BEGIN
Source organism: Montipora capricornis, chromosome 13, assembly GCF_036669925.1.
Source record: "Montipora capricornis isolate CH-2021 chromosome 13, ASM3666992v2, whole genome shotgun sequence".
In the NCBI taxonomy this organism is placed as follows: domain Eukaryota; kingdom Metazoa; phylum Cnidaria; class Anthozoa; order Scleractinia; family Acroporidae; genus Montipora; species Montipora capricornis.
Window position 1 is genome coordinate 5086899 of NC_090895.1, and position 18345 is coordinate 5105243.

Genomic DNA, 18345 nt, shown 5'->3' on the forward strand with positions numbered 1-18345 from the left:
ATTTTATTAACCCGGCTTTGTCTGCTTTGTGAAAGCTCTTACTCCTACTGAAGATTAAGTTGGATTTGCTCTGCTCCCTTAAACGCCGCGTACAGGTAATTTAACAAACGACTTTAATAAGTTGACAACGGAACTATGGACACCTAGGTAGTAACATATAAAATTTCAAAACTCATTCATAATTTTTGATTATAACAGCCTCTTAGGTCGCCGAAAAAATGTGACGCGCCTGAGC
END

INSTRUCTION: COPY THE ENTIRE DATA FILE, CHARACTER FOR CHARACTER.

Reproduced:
Source organism: Montipora capricornis, chromosome 13, assembly GCF_036669925.1.
Source record: "Montipora capricornis isolate CH-2021 chromosome 13, ASM3666992v2, whole genome shotgun sequence".
In the NCBI taxonomy this organism is placed as follows: domain Eukaryota; kingdom Metazoa; phylum Cnidaria; class Anthozoa; order Scleractinia; family Acroporidae; genus Montipora; species Montipora capricornis.
Window position 1 is genome coordinate 5086899 of NC_090895.1, and position 18345 is coordinate 5105243.

Genomic DNA, 18345 nt, shown 5'->3' on the forward strand with positions numbered 1-18345 from the left:
ATTTTATTAACCCGGCTTTGTCTGCTTTGTGAAAGCTCTTACTCCTACTGAAGATTAAGTTGGATTTGCTCTGCTCCCTTAAACGCCGCGTACAGGTAATTTAACAAACGACTTTAATAAGTTGACAACGGAACTATGGACACCTAGGTAGTAACATATAAAATTTCAAAACTCATTCATAATTTTTGATTATAACAGCCTCTTAGGTCGCCGAAAAAATGTGACGCGCCTGAGC